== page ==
James Curcio’s career as polymath or dilettante (depending who you ask) began around 2001 when he graduated Bard college with the world’s most lucrative degree (Philosophy), and co-founded a media collective. Partially inspired by The Factory, they cranked out media by day for clients ranging from local business to Glaxo Smith Kline and Roche, and avant-garde art weirdness by night.
He left that partnership in NY to focus on a music project in LA, based on Jack Parson’s Babalon Working, which worked out for them about as well as it did for Jack. Following that was ten years half lived on couches, futons, festivals, and conventions across America. During this time he worked on numerous transmedia projects. Some of these included Join My Cult!, a postmodern occult novel satirizing postmodern occultism published by New Falcon, (also of Aleister Crowley and RAW), Disinfo’s anthology Generation Hex, which was launched at Alex and Allyson Grey’s Chapel of Sacred Mirrors, and collaboration with Joseph Matheny and Dave Szulborski, two pioneers of Alternate Reality Games, on various popular ARG related comics, podcasts and websites. He co-starred in a bi-weekly “Gonzomentary” web series. This LSD-soaked, mangled gibberish inexplicably won the Outstanding Lead Actor Award and Outstanding Writing by the 2013 LA Web Series Festival, while receiving an Honorable Mention for Best Documentary at the 6th Philadelphia Independent Film Festival.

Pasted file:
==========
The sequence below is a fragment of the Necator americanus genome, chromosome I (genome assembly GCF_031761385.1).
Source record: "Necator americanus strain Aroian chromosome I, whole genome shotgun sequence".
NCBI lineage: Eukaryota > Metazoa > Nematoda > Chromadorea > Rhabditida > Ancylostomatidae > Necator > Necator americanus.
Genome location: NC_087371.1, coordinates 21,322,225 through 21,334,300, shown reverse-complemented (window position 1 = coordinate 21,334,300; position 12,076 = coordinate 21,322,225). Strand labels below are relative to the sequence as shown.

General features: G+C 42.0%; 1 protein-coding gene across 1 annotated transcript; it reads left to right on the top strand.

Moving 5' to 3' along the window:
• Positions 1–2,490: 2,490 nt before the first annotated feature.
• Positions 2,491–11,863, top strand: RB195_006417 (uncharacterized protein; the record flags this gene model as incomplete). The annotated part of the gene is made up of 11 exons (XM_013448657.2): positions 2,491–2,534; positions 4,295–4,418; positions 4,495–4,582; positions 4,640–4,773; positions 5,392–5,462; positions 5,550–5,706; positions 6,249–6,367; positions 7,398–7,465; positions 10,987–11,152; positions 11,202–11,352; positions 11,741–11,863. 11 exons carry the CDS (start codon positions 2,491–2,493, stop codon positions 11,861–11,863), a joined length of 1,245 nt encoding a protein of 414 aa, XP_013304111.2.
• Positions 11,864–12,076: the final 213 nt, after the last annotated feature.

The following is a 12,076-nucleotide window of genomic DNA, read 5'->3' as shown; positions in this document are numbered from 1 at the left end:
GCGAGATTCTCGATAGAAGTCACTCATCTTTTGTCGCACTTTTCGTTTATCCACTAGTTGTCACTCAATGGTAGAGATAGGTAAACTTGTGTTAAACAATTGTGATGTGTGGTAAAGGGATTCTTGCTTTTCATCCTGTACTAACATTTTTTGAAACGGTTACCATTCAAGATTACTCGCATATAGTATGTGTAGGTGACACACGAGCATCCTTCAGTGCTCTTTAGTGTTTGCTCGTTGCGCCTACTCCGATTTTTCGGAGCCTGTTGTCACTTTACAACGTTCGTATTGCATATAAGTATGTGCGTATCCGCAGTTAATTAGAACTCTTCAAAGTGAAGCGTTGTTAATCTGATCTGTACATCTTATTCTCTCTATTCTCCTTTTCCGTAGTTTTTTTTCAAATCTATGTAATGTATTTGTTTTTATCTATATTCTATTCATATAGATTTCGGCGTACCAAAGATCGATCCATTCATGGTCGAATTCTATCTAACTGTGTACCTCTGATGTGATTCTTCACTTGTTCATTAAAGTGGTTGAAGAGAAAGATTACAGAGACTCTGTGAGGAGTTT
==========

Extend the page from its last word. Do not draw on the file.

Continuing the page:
He was editor-in-chief of Rebel News, an independent news outlet he founded with “House of Cards” consultant Gregg Housh. He keeps the dilettante tradition of corrupting the youth alive; his previous non-fiction anthologies, Apocalyptic Imaginary and The Immanence of Myth were both curriculum materials for several lit and philosophy courses at SUNY Binghamton. He ceased musical live performance in 2005 with an opening act for Front242, only since releasing studio collaborations on obscure labels you’ve never heard of.
Present projects include Tales From When I Had A Face, Narrative Machines: Modern Myth, Propaganda, and Revolution, and endless research for the forthcoming anthology, Masks: Bowie and Artists of Artifice.